Zara and Miranda have always supported each other. But then Zara meets Seb, and everything changes. Handsome, charismatic and dangerous, Seb threatens to tear the
sisters’ lives apart – but is he really the one to blame? Or are deeper resentments simmering beneath the surface that the sisters must face up to?

As the sisters’ relationship is stretched to the brink, a traumatic incident in Seb’s past begins to rear its head and soon all three are locked in a psychological battle that will leave someone dead. The question is, who?

 

What I thought of it

 

This was a gripping and addictive thriller. I was hooked from the first page – I needed to know who this mystery woman was and if she really had killed her sister! I mean, the author couldn’t possibly have come up with a more intriguing and clever way to keep her reader invested.

Guilt alternates between the points of view of the two sisters, Miranda and Zara, and male lead Sebastian. We are given all of their perspectives in the past as well as the unknown killer’s perspective in the present. I found the second person narrative a little bit of a struggle at first but I got used to it fairly quickly. Sebastian was a vile character whom I instantly loathed, and the two sisters both had strong and distinct personalities as well which really helped me to differentiate between the narrative voices.

There were lots of contemporary references which made this book feel very relevant and added extra realism. In fact, it felt so real that it made for slightly uncomfortable reading at times. I obviously can’t say directly how but those who have read the book will surely know what I’m talking about when I say that certain scenes made me uncomfortable with their realistic level of detail.

I liked the slow drip-feed of information; that and the short, snappy sentences really kept the pace fast and helped me to fly through the pages. There was an element of repetition which I felt worked in certain instances but then on other occasions felt slightly lazy and had me frustratedly wishing that the author could have reworded things rather than directly copying and pasting!

The book was quite littered with clichés (there was lots of ‘crying on the inside’ and other such things that I found irritating). I also thought the word ‘coagulates’ was used far too often! (Weirdest criticism of a book ever, I know).

Then, there were a couple of confusing moments where I felt like the wrong sister’s name had been used? I had to flick back a couple of pages to check who was speaking and it definitely seemed as though ‘Miranda’/’Zara’ had been written mistakenly. So the book was far from perfect.

I feel like I’ve complained about a lot of things but in spite of the issues I had with this book, I did find it an enjoyable read! Sometimes, you need to just let the flaws go and enjoy the ride. I’d recommend Guilt for fans of fast-paced psychological thrillers.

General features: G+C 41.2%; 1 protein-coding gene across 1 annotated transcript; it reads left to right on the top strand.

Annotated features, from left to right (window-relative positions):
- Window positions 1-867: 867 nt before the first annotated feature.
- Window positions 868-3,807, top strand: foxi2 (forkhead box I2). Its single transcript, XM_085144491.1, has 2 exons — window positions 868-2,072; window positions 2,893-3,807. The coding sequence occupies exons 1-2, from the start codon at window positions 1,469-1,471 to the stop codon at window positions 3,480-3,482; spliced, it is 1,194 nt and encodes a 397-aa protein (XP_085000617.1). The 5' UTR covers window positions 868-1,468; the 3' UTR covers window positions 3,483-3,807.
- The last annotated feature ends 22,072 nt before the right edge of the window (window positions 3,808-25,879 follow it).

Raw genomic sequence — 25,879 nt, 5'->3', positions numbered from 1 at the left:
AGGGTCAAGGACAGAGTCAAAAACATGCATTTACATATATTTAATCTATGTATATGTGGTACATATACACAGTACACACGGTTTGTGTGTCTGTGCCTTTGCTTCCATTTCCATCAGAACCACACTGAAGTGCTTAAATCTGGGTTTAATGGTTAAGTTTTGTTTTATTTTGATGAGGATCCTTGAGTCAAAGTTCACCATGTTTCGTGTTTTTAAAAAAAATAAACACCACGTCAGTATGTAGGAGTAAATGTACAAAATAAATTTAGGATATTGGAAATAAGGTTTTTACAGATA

(As an aside, I flagged quite a few things in this book that I believe warrant trigger warnings but I’m very aware that to state them would be to spoil major plot points. If anyone feels they need to know the trigger warnings before reading the book, please do not hesitate to send me a message.)

 

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Thanks for reading, guys! Has anyone else read this book? Or Robson’s debut, Obsession

‘To Kill a Kingdom’ spoiler-free review!

Hi everyone! First of all, a quick thank you for your patience and support while my posts are a bit sporadic – I’m well and truly up to my neck with the house move but things are going well!

Today, I’m reviewing To Kill a Kingdom by Alexandra Christo – I’ve seen this book around a lot lately and I just had to read it!

 

What the book was about

Princess Lira is siren royalty and the most lethal of them all. With the hearts of seventeen princes in her collection, she is revered across the sea. Until a twist of fate forces her to kill one of her own. To punish her daughter, the Sea Queen transforms Lira into the one thing they loathe most—a human. Robbed of her song, Lira has until the winter solstice to deliver Prince Elian’s heart to the Sea Queen or remain a human forever.

The ocean is the only place Prince Elian calls home, even though he is heir to the most powerful kingdom in the world. Hunting sirens is more than an unsavoury hobby—it’s his calling. When he rescues a drowning woman in the ocean, she’s more than what she appears. She promises to help him find the key to destroying all of siren-kind for good—But can he trust her? And just how many deals will Elian have to barter to eliminate mankind’s greatest enemy?

 

What I thought of it

This debut fantasy standalone is awesome. I absolutely loved the world building and the amount of detail the author provided about the different kingdoms on land and in the sea. Blue-lipped snow princes and queens who make any man they touch lose their minds with love? YES TO ALL OF IT. I would happily read more books set in this world and definitely think the potential is there for the author to expand.